Wednesday, March 5, 2014

Ipsos-Mori poll : SNP open up big Scottish Parliament lead

So now we turn to the other side of the coin when it comes to the Ipsos-Mori enigma - they may be the most extreme No-friendly outlier in respect of referendum voting intentions, but they've nevertheless reverted to being very much part of the mainstream in showing a solid SNP lead over Labour.  These figures will ease any concerns that had been building up (fuelled in particular by the Cowdenbeath result) that the tide was gradually starting to turn in Labour's favour.

Scottish Parliament constituency vote :

SNP 38% (+2)
Labour 29% (-5)
Conservatives 17% (+2)
Liberal Democrats 9% (+2)

(Note : Ipsos-Mori don't ask for voting intention on the regional list ballot.)

The only slight fly in the ointment is that Johann Lamont continues to have a modestly better net personal satisfaction rating than Alex Salmond, and it was certainly the case in 2011 that leadership ratings were a better early predictor of the election result than headline voting intention figures.  However, Lamont's lead is not all that it appears - in absolute terms more people are satisfied with Salmond, with Lamont benefiting from the fact that fewer people have an opinion about her one way or the other.  I know that a number of us have a reasonable amount of confidence about which way things will go once voters become better acquainted with the charms of the Scottish Labour "leader".

At this stage, of course, we're most interested in what the Holyrood figures say about the referendum race.  There is more than one possible interpretation - you could argue that if a pollster is showing a good position for the SNP, there's no reason to doubt its No-friendly referendum findings.  But the counterargument is that Ipsos-Mori have essentially just corroborated the Holyrood figures produced by Panelbase and Survation, meaning that there is also no longer any particular reason to fear that those pollsters have overstated the strength of Yes due to having a "Nat-heavy" sample.  So you pays your money and you takes your choice.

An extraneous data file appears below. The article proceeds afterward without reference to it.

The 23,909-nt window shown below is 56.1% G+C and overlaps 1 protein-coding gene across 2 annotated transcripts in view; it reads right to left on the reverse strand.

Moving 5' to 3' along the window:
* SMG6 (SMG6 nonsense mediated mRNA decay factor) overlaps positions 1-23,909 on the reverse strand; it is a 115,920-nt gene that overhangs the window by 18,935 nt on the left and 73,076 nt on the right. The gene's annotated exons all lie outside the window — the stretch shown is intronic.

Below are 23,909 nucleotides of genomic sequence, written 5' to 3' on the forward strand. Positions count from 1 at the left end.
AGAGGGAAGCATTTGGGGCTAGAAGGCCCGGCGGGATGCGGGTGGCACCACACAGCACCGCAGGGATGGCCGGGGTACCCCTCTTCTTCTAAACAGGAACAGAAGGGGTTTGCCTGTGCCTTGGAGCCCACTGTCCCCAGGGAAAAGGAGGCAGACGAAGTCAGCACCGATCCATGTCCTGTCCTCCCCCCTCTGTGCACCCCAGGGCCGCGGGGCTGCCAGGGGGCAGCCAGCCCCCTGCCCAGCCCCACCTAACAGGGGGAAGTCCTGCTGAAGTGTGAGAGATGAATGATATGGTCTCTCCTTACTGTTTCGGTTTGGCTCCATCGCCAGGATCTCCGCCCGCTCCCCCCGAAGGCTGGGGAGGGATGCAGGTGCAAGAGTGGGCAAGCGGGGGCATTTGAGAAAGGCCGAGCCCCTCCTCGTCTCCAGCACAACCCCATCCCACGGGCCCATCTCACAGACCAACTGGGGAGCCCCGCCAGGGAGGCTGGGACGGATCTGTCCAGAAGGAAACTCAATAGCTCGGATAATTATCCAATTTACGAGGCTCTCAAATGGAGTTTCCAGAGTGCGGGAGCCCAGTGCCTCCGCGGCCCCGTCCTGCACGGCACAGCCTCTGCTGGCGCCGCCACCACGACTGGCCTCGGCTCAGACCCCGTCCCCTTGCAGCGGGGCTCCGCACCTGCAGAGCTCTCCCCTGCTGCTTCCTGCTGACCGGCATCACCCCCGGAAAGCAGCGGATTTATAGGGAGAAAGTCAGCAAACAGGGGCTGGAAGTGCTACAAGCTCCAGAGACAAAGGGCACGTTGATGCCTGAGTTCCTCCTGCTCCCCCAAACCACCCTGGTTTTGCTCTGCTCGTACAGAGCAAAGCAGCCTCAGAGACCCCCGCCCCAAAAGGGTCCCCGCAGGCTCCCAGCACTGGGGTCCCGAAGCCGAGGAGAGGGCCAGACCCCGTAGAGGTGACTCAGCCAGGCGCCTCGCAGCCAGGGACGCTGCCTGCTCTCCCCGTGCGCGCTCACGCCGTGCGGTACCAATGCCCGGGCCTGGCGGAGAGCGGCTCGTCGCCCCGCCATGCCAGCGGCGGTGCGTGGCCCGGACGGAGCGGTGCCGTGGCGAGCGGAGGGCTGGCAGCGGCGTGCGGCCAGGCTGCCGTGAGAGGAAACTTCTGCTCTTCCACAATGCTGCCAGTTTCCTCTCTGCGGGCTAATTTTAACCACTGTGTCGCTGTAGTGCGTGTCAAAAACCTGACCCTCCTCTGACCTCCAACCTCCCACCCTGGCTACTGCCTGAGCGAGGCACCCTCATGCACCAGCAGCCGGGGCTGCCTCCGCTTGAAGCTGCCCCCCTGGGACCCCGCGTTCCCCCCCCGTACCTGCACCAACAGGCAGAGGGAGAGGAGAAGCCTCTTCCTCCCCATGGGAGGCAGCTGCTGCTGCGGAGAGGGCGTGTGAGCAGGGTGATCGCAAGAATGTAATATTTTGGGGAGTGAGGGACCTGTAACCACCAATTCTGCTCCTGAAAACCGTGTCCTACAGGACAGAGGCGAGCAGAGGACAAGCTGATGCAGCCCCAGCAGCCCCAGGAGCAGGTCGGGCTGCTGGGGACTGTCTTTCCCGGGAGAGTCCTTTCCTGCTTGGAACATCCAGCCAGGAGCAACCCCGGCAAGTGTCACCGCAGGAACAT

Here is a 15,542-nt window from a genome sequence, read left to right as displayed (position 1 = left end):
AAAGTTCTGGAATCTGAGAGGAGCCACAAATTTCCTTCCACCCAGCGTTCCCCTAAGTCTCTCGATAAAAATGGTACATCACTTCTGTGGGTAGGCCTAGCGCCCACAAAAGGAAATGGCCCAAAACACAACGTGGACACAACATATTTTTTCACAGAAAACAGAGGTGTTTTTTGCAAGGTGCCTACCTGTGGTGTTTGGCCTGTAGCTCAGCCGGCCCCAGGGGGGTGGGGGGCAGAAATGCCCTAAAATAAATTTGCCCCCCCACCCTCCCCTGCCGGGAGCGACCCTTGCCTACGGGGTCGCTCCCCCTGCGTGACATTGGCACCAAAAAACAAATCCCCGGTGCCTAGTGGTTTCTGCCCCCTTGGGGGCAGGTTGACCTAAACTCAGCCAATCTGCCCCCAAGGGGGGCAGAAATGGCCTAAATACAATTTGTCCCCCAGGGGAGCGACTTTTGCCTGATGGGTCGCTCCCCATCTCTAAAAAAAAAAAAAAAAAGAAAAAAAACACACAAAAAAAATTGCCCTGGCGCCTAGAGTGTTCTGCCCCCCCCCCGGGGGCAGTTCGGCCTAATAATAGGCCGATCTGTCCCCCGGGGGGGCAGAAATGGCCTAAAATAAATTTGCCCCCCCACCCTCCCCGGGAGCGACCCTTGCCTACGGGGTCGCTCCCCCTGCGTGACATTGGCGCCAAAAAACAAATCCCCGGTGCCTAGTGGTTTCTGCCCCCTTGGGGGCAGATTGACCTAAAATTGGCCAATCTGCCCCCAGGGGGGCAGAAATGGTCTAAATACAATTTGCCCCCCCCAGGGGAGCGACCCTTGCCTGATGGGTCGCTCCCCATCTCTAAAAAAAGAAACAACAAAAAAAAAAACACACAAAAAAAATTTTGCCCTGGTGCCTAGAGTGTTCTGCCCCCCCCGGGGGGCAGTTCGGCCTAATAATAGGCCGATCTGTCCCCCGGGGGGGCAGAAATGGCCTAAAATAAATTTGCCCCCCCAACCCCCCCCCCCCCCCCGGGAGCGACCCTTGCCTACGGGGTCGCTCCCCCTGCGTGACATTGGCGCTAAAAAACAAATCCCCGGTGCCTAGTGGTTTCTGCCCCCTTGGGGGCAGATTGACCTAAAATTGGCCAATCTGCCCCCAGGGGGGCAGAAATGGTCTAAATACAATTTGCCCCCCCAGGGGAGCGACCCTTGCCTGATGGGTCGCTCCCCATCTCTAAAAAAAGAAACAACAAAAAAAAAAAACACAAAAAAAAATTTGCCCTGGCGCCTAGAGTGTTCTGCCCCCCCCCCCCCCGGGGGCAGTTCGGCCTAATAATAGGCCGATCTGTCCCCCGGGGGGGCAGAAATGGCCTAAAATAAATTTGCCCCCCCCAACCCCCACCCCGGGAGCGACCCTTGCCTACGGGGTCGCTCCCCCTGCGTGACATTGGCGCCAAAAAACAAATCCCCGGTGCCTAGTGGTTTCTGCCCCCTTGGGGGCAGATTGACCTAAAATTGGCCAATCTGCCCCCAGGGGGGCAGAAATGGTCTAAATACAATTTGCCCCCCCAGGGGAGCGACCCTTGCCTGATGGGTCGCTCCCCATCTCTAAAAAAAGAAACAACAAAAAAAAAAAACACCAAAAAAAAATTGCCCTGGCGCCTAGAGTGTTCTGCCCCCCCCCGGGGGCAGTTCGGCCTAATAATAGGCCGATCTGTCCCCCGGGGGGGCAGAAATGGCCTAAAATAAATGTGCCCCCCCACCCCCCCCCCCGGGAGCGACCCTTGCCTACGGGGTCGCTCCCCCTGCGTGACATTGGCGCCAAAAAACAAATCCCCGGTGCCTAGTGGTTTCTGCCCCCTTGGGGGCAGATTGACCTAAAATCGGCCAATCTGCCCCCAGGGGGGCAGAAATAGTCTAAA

The other intriguing question is this : how can pollsters that show such similar Holyrood figures be coming up with wildly diverging pictures of the state of play in the referendum?  It seems to me that the explanation must be one or both of the following -

1) As a telephone pollster, Ipsos-Mori are falling victim to 'shy Yes' syndrome, something which the internet pollsters Panelbase and Survation (and indeed ICM) are immune to.

2) Although Ipsos-Mori are broadly getting the balance between the parties right, there may still be a fundamental difference in the types of SNP and Labour voter that they are interviewing, which would explain why Scottish national identity is suspiciously weak in their figures.  In particular, other pollsters may be better at reaching the type of patriotic Labour voter who is moving to Yes.

*  *  *